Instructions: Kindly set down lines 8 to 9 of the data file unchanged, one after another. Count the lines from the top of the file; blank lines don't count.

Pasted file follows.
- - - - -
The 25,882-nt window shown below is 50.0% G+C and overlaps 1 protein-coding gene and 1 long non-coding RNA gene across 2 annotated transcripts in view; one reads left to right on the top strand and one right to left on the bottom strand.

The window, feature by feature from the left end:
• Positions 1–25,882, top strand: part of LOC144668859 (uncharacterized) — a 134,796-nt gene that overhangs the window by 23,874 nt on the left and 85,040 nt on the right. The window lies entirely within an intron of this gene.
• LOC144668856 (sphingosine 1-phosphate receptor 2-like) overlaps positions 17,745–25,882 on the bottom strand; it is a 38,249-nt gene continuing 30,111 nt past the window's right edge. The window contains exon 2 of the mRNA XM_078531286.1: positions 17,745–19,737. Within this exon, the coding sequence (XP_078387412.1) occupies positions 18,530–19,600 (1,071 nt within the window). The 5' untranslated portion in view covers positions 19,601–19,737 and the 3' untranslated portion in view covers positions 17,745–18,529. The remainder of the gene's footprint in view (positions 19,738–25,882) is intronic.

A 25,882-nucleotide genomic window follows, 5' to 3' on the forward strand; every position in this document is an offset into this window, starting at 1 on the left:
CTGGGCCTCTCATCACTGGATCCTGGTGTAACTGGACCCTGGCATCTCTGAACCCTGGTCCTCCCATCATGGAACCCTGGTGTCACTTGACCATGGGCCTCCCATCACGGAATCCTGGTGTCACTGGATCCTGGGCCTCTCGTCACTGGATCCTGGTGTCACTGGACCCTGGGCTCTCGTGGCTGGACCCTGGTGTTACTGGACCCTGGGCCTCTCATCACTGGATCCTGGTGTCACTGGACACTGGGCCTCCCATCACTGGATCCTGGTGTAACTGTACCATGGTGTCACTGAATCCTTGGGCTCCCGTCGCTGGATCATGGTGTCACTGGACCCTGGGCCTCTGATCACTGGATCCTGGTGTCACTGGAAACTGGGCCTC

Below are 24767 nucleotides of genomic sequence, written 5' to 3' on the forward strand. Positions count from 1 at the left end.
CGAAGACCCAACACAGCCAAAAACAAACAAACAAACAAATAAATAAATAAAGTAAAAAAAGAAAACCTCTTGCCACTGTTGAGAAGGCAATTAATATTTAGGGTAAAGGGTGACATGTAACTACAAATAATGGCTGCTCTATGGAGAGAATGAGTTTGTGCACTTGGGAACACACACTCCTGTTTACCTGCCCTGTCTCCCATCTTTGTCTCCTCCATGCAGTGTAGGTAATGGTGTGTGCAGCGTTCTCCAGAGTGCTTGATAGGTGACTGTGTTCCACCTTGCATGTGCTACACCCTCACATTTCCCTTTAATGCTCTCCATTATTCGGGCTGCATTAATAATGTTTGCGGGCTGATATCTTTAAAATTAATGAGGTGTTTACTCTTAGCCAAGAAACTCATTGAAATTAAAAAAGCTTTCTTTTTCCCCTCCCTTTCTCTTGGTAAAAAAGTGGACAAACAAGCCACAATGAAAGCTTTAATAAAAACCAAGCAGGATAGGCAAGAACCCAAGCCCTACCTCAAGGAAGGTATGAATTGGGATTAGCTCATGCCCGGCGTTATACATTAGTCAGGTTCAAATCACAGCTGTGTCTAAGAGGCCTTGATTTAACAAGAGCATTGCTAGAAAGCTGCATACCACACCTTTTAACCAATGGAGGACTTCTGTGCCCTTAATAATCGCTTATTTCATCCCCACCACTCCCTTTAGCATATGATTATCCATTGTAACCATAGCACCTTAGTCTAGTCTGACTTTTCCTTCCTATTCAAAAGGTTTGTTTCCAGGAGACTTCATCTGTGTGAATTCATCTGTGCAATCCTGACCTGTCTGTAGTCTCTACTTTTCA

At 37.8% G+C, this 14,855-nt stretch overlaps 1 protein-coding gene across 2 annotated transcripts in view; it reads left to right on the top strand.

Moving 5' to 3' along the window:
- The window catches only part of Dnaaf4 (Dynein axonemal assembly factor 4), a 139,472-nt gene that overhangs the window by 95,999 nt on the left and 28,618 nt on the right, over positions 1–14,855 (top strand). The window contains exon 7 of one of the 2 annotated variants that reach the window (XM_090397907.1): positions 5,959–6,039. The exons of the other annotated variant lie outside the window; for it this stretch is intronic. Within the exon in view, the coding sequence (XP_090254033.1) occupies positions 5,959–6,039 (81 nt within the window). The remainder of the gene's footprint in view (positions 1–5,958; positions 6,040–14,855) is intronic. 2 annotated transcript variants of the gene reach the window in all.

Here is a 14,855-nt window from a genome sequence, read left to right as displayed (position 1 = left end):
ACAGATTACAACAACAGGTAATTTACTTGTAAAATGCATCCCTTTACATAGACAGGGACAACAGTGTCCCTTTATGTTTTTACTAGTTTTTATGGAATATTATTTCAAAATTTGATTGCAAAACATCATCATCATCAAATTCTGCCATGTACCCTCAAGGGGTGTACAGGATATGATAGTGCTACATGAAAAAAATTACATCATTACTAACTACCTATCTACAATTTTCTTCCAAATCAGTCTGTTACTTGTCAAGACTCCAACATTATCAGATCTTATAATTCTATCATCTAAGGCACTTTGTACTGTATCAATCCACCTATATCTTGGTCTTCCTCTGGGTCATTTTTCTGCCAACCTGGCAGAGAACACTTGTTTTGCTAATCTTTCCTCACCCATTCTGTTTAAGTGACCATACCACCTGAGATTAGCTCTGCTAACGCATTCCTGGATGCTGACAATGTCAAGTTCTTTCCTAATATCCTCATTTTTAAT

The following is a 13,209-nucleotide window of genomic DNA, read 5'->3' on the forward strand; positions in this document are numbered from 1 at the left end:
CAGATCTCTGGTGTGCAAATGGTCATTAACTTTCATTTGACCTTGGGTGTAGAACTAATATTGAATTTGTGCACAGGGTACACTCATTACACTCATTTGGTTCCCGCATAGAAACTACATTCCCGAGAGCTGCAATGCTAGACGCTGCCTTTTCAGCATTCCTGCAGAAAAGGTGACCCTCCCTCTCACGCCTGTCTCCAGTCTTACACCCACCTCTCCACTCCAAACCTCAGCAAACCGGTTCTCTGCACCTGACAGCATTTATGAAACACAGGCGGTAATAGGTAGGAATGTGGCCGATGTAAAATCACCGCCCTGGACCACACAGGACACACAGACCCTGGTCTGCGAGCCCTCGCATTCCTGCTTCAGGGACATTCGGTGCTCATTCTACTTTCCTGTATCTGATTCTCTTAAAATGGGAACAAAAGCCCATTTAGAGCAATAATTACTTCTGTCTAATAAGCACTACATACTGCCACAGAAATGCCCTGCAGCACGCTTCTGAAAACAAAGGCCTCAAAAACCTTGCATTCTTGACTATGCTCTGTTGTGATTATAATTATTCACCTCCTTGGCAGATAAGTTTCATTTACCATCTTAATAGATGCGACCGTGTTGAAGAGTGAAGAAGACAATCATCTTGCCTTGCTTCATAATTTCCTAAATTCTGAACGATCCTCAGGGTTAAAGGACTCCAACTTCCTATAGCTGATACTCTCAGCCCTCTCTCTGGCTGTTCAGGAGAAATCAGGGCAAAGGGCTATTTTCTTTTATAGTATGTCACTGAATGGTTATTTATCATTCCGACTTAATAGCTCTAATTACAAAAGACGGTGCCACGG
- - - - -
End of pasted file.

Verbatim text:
CGAAGACCCAACACAGCCAAAAACAAACAAACAAACAAATAAATAAATAAAGTAAAAAAAGAAAACCTCTTGCCACTGTTGAGAAGGCAATTAATATTTAGGGTAAAGGGTGACATGTAACTACAAATAATGGCTGCTCTATGGAGAGAATGAGTTTGTGCACTTGGGAACACACACTCCTGTTTACCTGCCCTGTCTCCCATCTTTGTCTCCTCCATGCAGTGTAGGTAATGGTGTGTGCAGCGTTCTCCAGAGTGCTTGATAGGTGACTGTGTTCCACCTTGCATGTGCTACACCCTCACATTTCCCTTTAATGCTCTCCATTATTCGGGCTGCATTAATAATGTTTGCGGGCTGATATCTTTAAAATTAATGAGGTGTTTACTCTTAGCCAAGAAACTCATTGAAATTAAAAAAGCTTTCTTTTTCCCCTCCCTTTCTCTTGGTAAAAAAGTGGACAAACAAGCCACAATGAAAGCTTTAATAAAAACCAAGCAGGATAGGCAAGAACCCAAGCCCTACCTCAAGGAAGGTATGAATTGGGATTAGCTCATGCCCGGCGTTATACATTAGTCAGGTTCAAATCACAGCTGTGTCTAAGAGGCCTTGATTTAACAAGAGCATTGCTAGAAAGCTGCATACCACACCTTTTAACCAATGGAGGACTTCTGTGCCCTTAATAATCGCTTATTTCATCCCCACCACTCCCTTTAGCATATGATTATCCATTGTAACCATAGCACCTTAGTCTAGTCTGACTTTTCCTTCCTATTCAAAAGGTTTGTTTCCAGGAGACTTCATCTGTGTGAATTCATCTGTGCAATCCTGACCTGTCTGTAGTCTCTACTTTTCA

At 37.8% G+C, this 14,855-nt stretch overlaps 1 protein-coding gene across 2 annotated transcripts in view; it reads left to right on the top strand.